Damien Harris had another big afternoon vs. A&M (Photo by Stuart McNair)

Alabama tailbacks have missed time with injuries this year

Alabama was short on depth and experience coming into 2016

During Nick Saban’s tenure as Alabama’s head football coach, there have been times when one wondered how the Crimson Tide would use all its running backs. Among those who wondered, apparently, were the likes of Alvin Kimara and Altee Tenpenny, who elected to transfer rather than fight the depth.

At other times, there was a question as to whether Alabama would have enough running backs.

In every season prior to this one under Saban, at least the No. 2 tailback has returned to be No. 1. The list of those tailbacks includes the likes of Heisman Trophy winner Mark Ingram, Trent Richardson, Eddie Lacy, T.J. Yeldon, and Heisman Trophy winner Derrick Henry.

But prior to this year, not only did Henry depart for the NFL, so did last year’s back-up tailback Kenyan Drake.

The returning tailbacks were the three and four men from 2015, both of whom had been freshmen, Damien Harris (46 carries for 157 yards) and Bo Scarbrough (18 carries for 104 yards). Added to the list were two freshman signees, B.J. Emmons and Josh Jacobs.

Four deep sounds like plenty. And through the ninth game of the year, it seems to be more than adequate with Bama averaging 259.3 yards per game, second in the Southeastern Conference, and 5.8 yards per carry.

But as Bama (9-0 overall, 6-0 in SEC play and ranked first in the nation) prepares to host Mississippi State (4-5, 2-3) at 11 a.m. Saturday in Bryant-Denny Stadium (ESPN televising), running back depth is an issue.

Emmons has been lost indefinitely for what was described as a sprained foot. Before being injured, he had 35 carries for 1753 yards, 4.9 per carry, with one touchdown. He also had moved into the kickoff return rotation and had one runback for 26 yards.

In an early game against Kent State, Harris had to leave the game with what turned out to be a seriously sprained ankle. He had only two carries for 11 yards in Bama’s next game against Kentucky, but the following week at Arkansas had 13 rushes for 122 yards. Harris is Bama’s leading rusher with 99 carries for 750 yards (7.6 per carry) and one touchdown.

Scarbrough seems always to be in sickbay, including going to the locker room during the LSU game with what was described as a sprained knee. He did return and in the fourth quarter had a key 10-yard run on fourth-and-one in the drive that produced the only touchdown of the game in the Tide’s 10-0 win in Baton Rouge. For the year he has 62 carries for 358 yards (5.8 per rush) and five TDs.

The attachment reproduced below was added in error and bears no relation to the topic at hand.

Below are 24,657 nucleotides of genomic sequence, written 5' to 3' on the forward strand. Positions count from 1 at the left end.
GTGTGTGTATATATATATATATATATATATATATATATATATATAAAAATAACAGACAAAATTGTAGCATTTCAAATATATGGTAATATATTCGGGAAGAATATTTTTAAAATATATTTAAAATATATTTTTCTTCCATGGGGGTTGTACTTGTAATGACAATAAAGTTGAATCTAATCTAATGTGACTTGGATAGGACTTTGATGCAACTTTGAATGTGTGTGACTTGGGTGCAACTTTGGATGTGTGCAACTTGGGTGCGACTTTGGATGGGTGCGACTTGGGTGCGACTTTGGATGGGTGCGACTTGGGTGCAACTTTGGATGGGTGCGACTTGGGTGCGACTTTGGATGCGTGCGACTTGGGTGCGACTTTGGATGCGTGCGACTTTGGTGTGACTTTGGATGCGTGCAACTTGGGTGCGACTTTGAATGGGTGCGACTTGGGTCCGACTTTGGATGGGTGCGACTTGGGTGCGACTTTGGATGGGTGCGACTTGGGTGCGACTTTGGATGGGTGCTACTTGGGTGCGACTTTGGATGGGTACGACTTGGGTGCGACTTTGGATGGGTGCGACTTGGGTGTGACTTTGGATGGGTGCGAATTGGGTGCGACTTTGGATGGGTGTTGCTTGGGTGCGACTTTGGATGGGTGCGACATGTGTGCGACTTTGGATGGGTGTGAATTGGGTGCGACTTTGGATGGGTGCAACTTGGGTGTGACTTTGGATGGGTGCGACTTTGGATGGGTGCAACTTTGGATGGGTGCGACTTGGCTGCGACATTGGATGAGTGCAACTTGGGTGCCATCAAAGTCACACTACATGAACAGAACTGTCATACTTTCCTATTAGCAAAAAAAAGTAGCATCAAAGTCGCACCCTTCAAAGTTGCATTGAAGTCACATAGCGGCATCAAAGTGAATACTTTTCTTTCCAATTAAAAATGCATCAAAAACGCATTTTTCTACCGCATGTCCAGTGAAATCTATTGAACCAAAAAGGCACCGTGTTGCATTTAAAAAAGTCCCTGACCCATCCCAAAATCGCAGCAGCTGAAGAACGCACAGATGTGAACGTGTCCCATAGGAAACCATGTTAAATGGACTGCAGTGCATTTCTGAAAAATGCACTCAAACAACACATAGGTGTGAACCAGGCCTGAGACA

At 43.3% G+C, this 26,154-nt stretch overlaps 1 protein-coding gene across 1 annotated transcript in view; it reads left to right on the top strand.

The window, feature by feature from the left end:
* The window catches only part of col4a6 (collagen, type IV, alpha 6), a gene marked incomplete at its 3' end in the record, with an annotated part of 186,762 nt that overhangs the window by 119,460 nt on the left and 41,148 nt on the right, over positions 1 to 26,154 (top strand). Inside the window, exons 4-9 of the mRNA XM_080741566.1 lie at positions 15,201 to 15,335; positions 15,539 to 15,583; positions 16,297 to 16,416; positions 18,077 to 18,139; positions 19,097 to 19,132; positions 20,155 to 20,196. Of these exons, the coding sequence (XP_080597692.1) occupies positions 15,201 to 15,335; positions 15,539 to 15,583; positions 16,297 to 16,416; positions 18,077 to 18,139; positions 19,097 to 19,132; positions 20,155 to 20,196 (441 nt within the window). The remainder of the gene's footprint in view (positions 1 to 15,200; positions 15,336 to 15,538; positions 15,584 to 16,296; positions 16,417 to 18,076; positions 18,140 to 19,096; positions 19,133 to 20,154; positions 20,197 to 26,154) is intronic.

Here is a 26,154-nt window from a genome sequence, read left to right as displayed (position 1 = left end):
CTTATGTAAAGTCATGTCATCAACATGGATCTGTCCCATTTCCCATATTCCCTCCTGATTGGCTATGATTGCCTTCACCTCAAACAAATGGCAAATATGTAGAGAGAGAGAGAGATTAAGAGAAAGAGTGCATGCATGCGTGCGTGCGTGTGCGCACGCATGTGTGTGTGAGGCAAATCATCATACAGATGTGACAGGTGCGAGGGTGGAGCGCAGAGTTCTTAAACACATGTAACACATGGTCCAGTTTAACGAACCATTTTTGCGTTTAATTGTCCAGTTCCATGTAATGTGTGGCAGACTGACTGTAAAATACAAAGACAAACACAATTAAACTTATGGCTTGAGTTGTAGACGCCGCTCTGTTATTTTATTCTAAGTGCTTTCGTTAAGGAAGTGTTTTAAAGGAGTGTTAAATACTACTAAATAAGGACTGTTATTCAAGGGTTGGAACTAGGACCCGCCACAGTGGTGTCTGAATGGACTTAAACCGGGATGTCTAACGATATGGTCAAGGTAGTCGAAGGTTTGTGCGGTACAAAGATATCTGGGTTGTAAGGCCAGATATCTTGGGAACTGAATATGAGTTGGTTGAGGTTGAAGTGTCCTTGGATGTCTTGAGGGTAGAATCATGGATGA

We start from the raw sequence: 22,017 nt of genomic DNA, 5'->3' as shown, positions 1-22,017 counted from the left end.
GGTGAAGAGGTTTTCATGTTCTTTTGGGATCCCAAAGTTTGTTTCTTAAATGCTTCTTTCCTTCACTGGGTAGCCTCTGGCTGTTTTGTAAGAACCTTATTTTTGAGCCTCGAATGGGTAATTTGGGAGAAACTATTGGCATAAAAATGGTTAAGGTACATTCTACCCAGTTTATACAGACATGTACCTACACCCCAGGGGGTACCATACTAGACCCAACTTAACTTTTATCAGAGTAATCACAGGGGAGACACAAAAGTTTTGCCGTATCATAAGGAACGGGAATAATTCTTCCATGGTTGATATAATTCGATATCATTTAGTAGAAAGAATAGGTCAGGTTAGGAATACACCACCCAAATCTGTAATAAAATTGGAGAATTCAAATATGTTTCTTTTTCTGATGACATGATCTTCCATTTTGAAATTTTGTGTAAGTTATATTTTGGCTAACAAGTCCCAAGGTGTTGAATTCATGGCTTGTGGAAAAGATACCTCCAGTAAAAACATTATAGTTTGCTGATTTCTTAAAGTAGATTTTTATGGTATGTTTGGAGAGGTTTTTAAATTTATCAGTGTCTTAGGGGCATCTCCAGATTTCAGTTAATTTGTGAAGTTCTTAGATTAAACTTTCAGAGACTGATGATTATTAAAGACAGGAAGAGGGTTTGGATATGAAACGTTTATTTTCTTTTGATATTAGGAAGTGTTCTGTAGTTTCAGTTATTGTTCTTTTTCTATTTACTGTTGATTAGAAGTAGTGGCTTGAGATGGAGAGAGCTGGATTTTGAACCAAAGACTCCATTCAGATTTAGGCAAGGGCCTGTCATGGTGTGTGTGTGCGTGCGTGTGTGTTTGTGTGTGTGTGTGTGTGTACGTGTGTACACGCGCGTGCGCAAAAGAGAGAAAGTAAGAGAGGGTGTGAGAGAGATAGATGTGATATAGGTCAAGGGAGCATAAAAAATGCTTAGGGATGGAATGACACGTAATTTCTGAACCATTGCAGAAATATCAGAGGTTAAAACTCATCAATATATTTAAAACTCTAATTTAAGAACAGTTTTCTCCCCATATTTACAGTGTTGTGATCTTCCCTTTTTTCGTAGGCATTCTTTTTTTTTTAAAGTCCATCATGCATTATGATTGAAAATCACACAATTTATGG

Jacobs has stayed injury-free and has 58 runs for 378 yards (6.5 per rush) and three touchdowns.

Saban said, “I think it’s always good to have depth at the running back position. It’s the position that has the shortest shelf life in the NFL. When those guys have the ball, everybody’s trying to hit on them. We like having multiple backs that can play so that we can leave a little more tread on the tires as the season wears on.

“Now we have three guys and those guys are all a little bit different in style and we need all three of them to play. I think that’s really, really important, especially at this time of year.”

Saban was asked if the injuries to the running backs are to be expected three-fourths of the way through the regular season.

"I think it is,” he said. “We went into the season where that was not a position where we had an extraordinary amount of depth. We had two freshmen players that came through for us very nicely, Josh Jacobs and B.J. Emmons. We're sorry that B.J. got hurt because he was really coming along and doing well and had really started to become the kickoff returner.

“The guys are a little banged up and it is concerning. We do have Derrick Gore that we think is a good next guy and can make a good contribution if we need to. He's been a good special teams player for us.”

Gore, a walkon player, has 7 carries for 46 yards.

Alabama also lists sophomore Ronnie Clark, an outstanding athlete who has practiced at wide receiver and in the secondary, as a tailback.

Running back may not be Alabama’s only area of health concern.

Saban said, “Lack of depth at certain positions is certainly a concern. We have it at other positions on the team as well. Sometimes you can ill-afford to lose any other players and I think we're at that position in several of our depth situations."


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